Foreign fishing fleets deplete African fish stocks
July 18, 2007
Heavily subsidized foreign fishing fleets are depleting coastal fish stocks of poor Africa countries, reports The Wall Street Journal.
Per capita consumption of fishery products by region.
“Wealthy countries subsidize their commercial fishermen to the tune of about $30 billion a year. Their goal is to keep their fishermen on the water,” writes John W. Miller.” Such policies boost the number of working boats, increase the global catch and drive down fish prices. That makes it more difficult for fishermen in poor nations like Mauritania, who get no subsidies, to compete. The end result: African waters are losing fish stock rapidly, with ramifications both to the economies of Africa’s coastal nations and to the world’s ocean ecology. Over the past three decades, the amount of fish in West African waters has declined by up to 50%, according to Daniel Pauly, a researcher at the University of British Columbia.”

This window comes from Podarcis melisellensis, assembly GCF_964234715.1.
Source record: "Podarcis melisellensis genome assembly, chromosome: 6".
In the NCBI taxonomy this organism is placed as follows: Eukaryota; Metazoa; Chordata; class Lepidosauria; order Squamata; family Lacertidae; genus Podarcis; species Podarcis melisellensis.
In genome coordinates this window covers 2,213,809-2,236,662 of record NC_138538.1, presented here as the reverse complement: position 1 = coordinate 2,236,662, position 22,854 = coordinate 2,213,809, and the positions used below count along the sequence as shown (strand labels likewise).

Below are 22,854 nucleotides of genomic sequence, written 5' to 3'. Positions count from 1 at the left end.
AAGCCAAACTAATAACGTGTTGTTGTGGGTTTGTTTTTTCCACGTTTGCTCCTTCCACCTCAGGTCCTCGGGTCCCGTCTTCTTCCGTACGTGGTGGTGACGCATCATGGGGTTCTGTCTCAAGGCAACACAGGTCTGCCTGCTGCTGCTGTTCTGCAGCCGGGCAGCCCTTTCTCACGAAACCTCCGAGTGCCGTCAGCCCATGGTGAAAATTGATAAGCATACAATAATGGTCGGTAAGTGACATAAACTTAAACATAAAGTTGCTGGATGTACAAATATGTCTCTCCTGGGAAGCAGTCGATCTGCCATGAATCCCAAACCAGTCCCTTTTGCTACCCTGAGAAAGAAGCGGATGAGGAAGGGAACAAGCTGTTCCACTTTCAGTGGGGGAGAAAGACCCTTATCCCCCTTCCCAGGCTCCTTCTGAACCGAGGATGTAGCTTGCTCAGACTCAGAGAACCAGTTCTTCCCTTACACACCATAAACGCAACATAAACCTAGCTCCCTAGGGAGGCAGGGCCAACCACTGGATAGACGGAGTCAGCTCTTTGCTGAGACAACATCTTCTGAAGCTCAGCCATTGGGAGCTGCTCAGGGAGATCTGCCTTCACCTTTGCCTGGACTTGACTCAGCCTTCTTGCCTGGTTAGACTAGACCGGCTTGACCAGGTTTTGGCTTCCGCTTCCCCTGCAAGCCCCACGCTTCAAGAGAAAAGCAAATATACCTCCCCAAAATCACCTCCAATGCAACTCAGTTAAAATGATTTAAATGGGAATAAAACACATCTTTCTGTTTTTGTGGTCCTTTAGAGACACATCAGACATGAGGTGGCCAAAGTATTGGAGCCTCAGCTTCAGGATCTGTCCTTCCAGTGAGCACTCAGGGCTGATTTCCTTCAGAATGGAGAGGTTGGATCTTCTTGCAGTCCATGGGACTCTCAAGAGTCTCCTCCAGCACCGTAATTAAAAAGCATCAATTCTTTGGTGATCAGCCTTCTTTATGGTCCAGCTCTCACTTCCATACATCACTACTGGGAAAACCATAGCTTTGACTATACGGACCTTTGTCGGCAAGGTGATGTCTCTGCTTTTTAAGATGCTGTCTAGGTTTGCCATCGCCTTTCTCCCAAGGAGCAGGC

Depletion is affecting coastal communities that rely heavily on fish catch as a source of protein and as a livelihood. Nevertheless, the European Union pays for the right to fish African waters. The country of Mauritania gets more than $116 million per year from the E.U. for a license to fish its coast. China, Russia, Ukraine have also signed deals with the country.
The African fisheries sector is an important source of food and income to millions of Africans, generating more than $2.7 billion a year in annual export revenue and provided direct employment for over 10 million people. 200 million African eat fish on a regular basis.